Looking Ahead

A few days ago, we talked about looking back. Of course, life can’t be all about what came before; if we’re not looking forward, it’s hard to get anywhere, and harder to know where we’re going.

We wouldn’t take a road trip without an idea where we’re going. Why, then, do so many of us go through our adult lives without any idea where we want to be?

Plenty of reasons, actually:

  • We feel like we have to do what’s expected of us.
  • We think we don’t have the right education to do what we really want to do.
  • We’re too busy making a living or supporting our family to have time for a dream.
  • We think dreams are for kids, and the responsible thing to do is get a steady job and support our family.
  • We don’t know how to do what we really want to do.

Every one of these is a valid reason not to have a long-term goal or make a plan. But none of them is enough to stop us.

Each of us has more options than ever before in history. None of us is required to do what our parents did, or even what our parents expect, no matter how much it seems that way. The way to honor our parents is not to do as they expect when it runs contrary to our dreams–it’s to make the most of ourselves we can, which is easier when we’re doing what we really love to do.

Education is a bigger obstacle than expectations in some ways, but even it isn’t insurmountable. I listened to a TED talk today by a fifteen-year-old boy who developed a test for early detection of pancreatic cancer. He’s not a prodigy, although he’s clearly an intelligent young man who thinks outside the box. He didn’t need an MD  to do it–just the right motivation.

Which leaves us with two problems: we don’t have time, and we don’t know how (if you think dreams are for kids, I don’t think I can help you in one post). Neither of these is insurmountable. Every one of us has 24 hours in our day–if we can spare ten minutes, or thirty, or skip one TV show so we can spend an hour, we can work toward our dream. Or use that time to learn how. It’s true that ten minutes a day will bring very slow progress. But it will bring progress.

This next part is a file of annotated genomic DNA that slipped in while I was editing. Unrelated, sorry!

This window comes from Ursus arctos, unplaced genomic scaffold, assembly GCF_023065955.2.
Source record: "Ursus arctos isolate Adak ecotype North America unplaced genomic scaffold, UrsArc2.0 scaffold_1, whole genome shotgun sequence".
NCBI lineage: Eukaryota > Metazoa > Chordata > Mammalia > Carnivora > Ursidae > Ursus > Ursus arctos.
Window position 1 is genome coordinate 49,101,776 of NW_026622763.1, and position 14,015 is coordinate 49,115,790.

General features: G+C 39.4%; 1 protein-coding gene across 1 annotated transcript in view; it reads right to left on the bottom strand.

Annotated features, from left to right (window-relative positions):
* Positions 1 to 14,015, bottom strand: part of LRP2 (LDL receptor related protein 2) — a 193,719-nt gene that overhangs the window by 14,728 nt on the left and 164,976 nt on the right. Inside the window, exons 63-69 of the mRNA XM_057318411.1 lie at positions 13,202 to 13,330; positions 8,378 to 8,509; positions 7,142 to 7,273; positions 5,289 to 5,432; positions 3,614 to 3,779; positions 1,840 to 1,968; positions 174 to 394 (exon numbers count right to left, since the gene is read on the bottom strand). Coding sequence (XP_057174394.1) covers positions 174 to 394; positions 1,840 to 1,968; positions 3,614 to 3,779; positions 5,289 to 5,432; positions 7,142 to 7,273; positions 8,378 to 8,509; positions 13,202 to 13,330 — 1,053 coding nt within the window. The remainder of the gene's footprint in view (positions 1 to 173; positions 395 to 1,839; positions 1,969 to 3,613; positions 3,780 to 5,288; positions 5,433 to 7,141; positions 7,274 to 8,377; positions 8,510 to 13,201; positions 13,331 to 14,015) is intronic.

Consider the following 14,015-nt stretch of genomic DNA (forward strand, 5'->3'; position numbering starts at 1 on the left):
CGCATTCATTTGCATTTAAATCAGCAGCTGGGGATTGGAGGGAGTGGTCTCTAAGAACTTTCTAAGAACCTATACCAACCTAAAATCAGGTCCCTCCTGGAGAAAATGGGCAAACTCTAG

So the first key is to have a dream. Then we can develop a plan to get there. It may take a long time. But if we have to spend years working for someone else and working toward what we really want–isn’t that preferable to working for someone else not knowing what we really want?

Let’s have the courage to look forward to something. Let’s have the courage to work for something that matters more than just a paycheck.

It will make a difference for all of us.

I've been a soldier, a dreamer, a working stiff, a leader. A husband, father, example (good and otherwise), and now a survivor. I write about courage, because courage is what enables us to accomplish the impossible. If you draw breath, I love you. If you love in whatever way seems best to you and want others to love in whatever way seems best to them, I am your ally. If you believe someone is less than you because they do not love the way you do, I oppose you. If you see someone as a threat to be abused or destroyed merely because they do not look like you, or love like you, or worship like you, I am your enemy. I am a joyful and courageous man. And I stand with you who love.